The New York Public Service Commission’s (PSC) Clean Energy Standard (CES), adopted in August, includes a new emissions credit—the ZEC. The ZEC, or zero-emissions credit, is the first emissions credit created exclusively for nuclear power.

The ZEC is the result of a highly politicized effort to support New York’s struggling nuclear power plants. New York’s four nuclear plants account for 31 percent of the state’s total electric generation mix. According to the PSC, “losing the carbon-free attributes of this generation before the development of new renewable resources between now and 2030 would undoubtedly result in significantly increased air emissions due to heavier reliance on existing fossil-fueled plants or the construction of new gas plants to replace the supplanted energy.” The ZEC Program is intended to keep the state’s nuclear plants open until 2029 and provide an emissions-free bridge to renewable energy.

New York’s CES

The ZEC Program is one component of New York’s new Clean Energy Standard. The goal of the CES is to ensure 50 percent of electricity consumed in New York by 2030 is generated from renewable sources. In addition to the ZEC Program, the CES contains a new Renewable Energy Standard (RES), which requires load-serving entities to invest in new renewable generation resources through the purchase of renewable energy credits. This component of the CES will be explored in a future post.

The ZEC Program

Basic Structure

The CES requires the owners of eligible nuclear power plants to enter into long-term contracts with the New York State Energy Research and Development Authority (NYSERDA) under which the owners sell the zero-emissions attributes associated with the electricity produced by the plants. Beginning in April 2017, the state’s load-serving entities (LSE) are required to periodically purchase from NYSERDA an amount of ZECs per year of the total amount of ZECS purchased by NYSERDA equal to the proportion of load served by the LSE in relation to statewide load served by all LSEs. ZECs themselves are not tradable except between NYSERDA and LSEs during an annual balancing process. But LSEs and self-supply customers can seek permission from the PSC to meet ZEC obligations by entering into combined ZEC plus energy and/or capacity contracts directly with nuclear facilities. LSEs will be required to report their compliance with the ZEC program annually.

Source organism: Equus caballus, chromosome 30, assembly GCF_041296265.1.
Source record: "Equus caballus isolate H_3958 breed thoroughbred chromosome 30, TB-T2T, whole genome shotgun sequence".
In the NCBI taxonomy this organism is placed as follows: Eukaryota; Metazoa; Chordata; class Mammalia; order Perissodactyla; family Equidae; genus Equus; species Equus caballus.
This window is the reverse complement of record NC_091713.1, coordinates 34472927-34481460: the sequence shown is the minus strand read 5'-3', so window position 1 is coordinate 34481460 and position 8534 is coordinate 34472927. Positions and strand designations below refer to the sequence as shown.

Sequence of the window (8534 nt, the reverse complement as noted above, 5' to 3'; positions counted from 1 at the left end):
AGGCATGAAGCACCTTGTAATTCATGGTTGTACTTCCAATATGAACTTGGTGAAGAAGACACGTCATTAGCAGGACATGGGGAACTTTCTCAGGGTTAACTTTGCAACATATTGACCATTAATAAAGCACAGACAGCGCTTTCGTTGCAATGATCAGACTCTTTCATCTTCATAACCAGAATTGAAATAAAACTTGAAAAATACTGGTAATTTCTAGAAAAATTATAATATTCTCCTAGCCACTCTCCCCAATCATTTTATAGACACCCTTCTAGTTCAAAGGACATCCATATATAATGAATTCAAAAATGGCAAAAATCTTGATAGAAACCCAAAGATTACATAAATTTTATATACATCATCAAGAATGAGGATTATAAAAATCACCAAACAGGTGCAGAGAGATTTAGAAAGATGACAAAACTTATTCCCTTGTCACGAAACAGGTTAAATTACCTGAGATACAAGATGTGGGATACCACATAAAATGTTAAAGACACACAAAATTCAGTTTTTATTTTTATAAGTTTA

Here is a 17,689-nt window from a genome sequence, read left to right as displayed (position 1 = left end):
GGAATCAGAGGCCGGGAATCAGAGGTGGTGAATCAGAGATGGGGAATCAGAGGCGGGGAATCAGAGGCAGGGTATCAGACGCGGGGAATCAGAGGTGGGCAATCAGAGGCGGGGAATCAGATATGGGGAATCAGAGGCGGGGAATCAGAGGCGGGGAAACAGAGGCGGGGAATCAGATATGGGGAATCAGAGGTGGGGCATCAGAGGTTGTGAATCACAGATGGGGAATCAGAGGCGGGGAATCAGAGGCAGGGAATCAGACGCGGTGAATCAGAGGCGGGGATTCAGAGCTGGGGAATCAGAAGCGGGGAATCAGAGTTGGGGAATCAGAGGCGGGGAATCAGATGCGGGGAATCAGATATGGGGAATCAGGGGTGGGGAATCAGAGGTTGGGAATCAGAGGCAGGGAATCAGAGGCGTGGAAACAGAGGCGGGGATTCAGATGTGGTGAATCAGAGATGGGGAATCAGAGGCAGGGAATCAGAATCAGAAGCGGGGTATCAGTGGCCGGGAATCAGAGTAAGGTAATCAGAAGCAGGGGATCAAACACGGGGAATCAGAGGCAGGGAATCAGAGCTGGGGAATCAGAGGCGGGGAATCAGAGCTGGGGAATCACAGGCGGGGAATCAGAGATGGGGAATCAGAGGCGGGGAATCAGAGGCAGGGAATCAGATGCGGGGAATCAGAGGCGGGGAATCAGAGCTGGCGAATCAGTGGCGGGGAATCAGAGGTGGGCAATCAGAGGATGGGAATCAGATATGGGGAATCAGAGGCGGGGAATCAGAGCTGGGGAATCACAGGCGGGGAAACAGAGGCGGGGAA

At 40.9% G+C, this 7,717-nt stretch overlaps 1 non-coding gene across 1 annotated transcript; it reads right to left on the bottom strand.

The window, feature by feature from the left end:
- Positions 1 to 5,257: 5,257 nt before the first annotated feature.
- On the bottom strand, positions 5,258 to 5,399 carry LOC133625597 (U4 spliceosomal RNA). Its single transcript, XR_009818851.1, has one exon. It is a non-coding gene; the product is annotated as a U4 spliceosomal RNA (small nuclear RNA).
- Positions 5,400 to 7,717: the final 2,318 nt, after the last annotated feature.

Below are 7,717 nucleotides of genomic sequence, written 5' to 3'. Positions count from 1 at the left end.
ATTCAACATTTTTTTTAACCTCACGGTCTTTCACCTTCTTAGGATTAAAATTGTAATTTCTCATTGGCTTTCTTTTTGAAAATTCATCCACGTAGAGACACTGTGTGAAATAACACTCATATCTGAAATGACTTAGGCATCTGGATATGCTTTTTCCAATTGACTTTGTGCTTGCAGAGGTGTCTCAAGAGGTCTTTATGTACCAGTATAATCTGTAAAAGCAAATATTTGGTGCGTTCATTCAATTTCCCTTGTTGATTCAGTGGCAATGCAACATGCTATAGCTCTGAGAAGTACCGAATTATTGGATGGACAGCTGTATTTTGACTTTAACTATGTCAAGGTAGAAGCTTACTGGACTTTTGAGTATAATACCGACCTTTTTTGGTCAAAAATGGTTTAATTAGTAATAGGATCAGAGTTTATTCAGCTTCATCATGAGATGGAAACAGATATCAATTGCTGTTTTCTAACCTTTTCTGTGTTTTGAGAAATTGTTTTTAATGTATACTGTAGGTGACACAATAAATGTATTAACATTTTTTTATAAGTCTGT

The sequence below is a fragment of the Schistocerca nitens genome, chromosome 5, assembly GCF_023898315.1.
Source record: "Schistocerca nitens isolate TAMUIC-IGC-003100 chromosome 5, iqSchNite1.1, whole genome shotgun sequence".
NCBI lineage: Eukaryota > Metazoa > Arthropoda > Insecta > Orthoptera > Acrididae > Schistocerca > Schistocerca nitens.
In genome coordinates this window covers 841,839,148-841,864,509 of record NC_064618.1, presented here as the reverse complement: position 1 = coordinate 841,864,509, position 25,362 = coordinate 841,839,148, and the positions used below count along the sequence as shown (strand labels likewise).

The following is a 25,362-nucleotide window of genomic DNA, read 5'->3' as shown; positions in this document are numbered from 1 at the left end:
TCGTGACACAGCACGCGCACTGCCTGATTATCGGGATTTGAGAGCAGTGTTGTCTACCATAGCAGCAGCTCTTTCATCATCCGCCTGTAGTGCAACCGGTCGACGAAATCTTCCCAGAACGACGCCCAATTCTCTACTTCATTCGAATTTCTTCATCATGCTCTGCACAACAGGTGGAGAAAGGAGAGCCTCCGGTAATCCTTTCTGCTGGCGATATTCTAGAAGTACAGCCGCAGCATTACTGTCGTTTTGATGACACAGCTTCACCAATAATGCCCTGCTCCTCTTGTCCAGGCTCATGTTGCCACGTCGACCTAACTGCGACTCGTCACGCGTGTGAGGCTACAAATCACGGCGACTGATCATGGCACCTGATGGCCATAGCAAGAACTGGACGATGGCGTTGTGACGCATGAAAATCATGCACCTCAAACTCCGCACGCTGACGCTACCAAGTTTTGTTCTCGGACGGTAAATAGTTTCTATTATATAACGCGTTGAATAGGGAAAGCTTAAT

Price

NYSERDA’s contract term with the nuclear facilities is 12 years, but prices for ZECs will be adjusted every two years. The ZECs are priced according to the US Environmental Protection Agency’s Social Cost of Carbon (SCC) minus a portion of the cost already captured in market revenues due to the Regional Greenhouse Gas Initiative program. After 2018 the price will be reduced by the amount NYISO Zone A energy prices combined with Rest of State capacity prices exceed $39/MWh.

Eligibility

Eligibility for the ZEC program is dependent on the PSC’s finding of public necessity. The PSC offered five criteria: (a) the historical contribution of the facility to New York’s clean energy resource mix; (b) the degree to which projected revenues at the facility are insufficient to provide compensation to preserve the facility’s environmental attributes; (c) a cost-benefit analysis of the payments in relation to other clean energy alternatives; (d) the impact on ratepayers; and (e) the public interest. The PSC analyzed all five criteria with respect to the FitzPatrick, Ginna, and Nine Mile facilities in its August 1 Order and deemed all three eligible for participation. The PSC excluded New York’s fourth nuclear facility, Indian Point, which has avoided the economic struggles facing the three upstate facilities due to its location in southern New York where energy prices are higher.

Scope and Limits

Several aspects of the ZEC program are dependent upon the continued operation of the FitzPatrick, Ginna, and Nine Mile facilities. While the program term has a 12-year term, continuance of the program after the first two years is conditional upon a buyer purchasing and taking title to the FitzPatrick facility by September 1, 2018 (the current owner, Entergy, has stated that it is not willing to keep the facility open). In addition, NYSERDA is required to ensure that contracts for all qualifying facilities are in place before any contracts become effective.

The PSC capped the total amount of amount of ZECs to be purchased at 27,618,000 MWh, reflecting the historical production of the three facilities. If any plant closes, the cap will be reduced by one-third. The PSC further imposed a performance standard on the facilities, mandating that if production falls below 85 percent of historic production levels for any two-year period, ZEC purchase obligations will be reduced for the next two-year period by 333,333 MWh per facility (plants under common ownership were permitted to consider performance as a group).

The ZEC Program has both opponents and supporters and multiple petitions for rehearing have been filed.